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A collection of protocols for the lab


Our lab’s version of yeast colony PCR, adapted from the McClean lab’s protocol. Generally, we use this protocol for checking transformations (i.e., to check that the intended genomic editing has been achieved) or for PCRing up a piece of DNA from the genome for cloning.



Add approximately 0.6uL of cells (tiny amount) with the tip of a pipet tip (10 uL one works well) into the bottom of PCR tubes or plate. Once you’ve put cells into the PCR vessel, put the end of the tip into ~100 uL sterile YPD in either a PCR tube or plate. You will use this to inoculate an overnight culture if your colony PCR works. Keep the PCR tube or plate with the tip in YPD at either room temperature or 30°C while you run the PCR, either is fine.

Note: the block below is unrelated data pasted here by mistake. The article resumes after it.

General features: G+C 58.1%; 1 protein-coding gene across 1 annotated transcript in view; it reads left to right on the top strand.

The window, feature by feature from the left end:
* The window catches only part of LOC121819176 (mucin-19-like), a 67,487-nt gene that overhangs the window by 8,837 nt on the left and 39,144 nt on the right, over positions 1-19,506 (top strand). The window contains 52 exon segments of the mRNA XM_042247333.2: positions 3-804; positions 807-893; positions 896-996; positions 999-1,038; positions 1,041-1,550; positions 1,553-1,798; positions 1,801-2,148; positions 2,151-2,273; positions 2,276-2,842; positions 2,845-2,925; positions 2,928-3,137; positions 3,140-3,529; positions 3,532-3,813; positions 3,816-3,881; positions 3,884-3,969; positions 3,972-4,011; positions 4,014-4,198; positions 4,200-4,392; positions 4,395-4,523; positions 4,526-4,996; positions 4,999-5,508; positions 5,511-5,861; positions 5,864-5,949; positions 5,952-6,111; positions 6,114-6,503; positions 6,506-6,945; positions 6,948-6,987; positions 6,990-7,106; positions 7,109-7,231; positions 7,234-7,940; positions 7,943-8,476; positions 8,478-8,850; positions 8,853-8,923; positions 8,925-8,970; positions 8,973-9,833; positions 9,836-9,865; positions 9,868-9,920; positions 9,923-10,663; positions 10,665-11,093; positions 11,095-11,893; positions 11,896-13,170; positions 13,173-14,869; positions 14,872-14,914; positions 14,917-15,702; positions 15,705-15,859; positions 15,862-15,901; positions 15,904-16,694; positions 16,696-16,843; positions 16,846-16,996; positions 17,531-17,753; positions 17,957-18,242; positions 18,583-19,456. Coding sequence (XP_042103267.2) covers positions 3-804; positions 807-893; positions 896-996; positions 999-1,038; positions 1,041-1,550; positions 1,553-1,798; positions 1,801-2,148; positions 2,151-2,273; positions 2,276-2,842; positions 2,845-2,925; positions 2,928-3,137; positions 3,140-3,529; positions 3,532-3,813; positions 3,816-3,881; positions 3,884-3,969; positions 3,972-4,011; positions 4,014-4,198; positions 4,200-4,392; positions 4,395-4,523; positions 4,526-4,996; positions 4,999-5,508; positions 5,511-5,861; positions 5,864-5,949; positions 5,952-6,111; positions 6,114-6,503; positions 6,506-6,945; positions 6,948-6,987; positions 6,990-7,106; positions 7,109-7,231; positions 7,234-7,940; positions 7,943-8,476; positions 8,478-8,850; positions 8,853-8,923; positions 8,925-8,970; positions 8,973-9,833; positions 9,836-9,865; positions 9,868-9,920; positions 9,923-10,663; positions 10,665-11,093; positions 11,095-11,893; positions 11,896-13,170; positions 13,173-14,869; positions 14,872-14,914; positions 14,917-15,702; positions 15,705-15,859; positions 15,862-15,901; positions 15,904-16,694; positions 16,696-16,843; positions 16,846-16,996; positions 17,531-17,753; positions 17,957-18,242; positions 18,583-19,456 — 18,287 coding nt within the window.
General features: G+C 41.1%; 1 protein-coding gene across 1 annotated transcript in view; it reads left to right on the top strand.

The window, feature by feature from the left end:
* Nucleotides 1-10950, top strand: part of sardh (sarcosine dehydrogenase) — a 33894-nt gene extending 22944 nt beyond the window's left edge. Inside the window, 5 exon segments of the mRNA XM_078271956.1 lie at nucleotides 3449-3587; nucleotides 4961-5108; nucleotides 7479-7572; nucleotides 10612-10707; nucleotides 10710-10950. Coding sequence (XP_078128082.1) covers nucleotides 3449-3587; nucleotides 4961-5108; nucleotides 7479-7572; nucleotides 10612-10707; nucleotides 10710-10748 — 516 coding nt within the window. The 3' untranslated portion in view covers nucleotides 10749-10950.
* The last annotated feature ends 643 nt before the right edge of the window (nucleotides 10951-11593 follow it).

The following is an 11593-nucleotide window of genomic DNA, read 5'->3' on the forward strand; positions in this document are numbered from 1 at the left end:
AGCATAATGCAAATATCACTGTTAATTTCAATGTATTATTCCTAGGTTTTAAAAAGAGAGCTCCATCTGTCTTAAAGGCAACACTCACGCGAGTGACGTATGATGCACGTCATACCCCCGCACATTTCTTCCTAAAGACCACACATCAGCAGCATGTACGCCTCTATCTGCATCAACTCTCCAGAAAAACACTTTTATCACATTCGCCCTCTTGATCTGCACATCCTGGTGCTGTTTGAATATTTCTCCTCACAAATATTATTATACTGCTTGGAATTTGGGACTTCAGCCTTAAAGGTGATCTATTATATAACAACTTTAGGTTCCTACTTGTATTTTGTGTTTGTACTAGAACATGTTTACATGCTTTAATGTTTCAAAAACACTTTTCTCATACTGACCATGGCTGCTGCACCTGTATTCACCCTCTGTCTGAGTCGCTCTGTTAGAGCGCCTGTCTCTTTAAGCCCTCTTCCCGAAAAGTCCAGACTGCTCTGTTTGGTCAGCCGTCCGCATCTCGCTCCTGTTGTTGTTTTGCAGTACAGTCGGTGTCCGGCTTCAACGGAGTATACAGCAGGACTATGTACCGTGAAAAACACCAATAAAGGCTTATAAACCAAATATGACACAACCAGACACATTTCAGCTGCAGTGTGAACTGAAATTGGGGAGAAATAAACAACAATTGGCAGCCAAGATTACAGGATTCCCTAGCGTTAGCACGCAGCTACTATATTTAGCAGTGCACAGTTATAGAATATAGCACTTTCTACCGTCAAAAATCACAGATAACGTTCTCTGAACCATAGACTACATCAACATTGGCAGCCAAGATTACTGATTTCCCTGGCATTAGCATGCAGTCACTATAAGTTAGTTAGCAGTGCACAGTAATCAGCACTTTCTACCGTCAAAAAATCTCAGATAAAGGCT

Important Microwave cells in the PCR tube/plate for 1 min (2x). Put microwaved cells on ice.

Add the reaction mix (described below) to the PCR tube/plate. It is recommended to make up a master mix if you are doing multiple colonies. Put the PCR tubes/plate into the thermocycler and run the Colony PCR program described below.

PCR reaction mix using Taq enzyme

We use SibEnzyme Taq polymerase (cheap, works very well)


  1. For n colonies to check, make up N=n+1 worth of master master mixes as shown below. Use the additional one as negative control. Make n+2 if doing positive control.
  2. It is not possible to pipet 0.05 uL Taq. Luckily, we typically do > 10 colony pcr reactions at a time, which means we will deal with no less than 0.5 uL.
Vol Reagent x N
1 uL 10x SE Buffer  
1 uL dNTPs 2mM each  
1 uL Primer mixes, 5uM each  
.05uL Taq DNAp, 5U/uL  
7 uL MilliQ water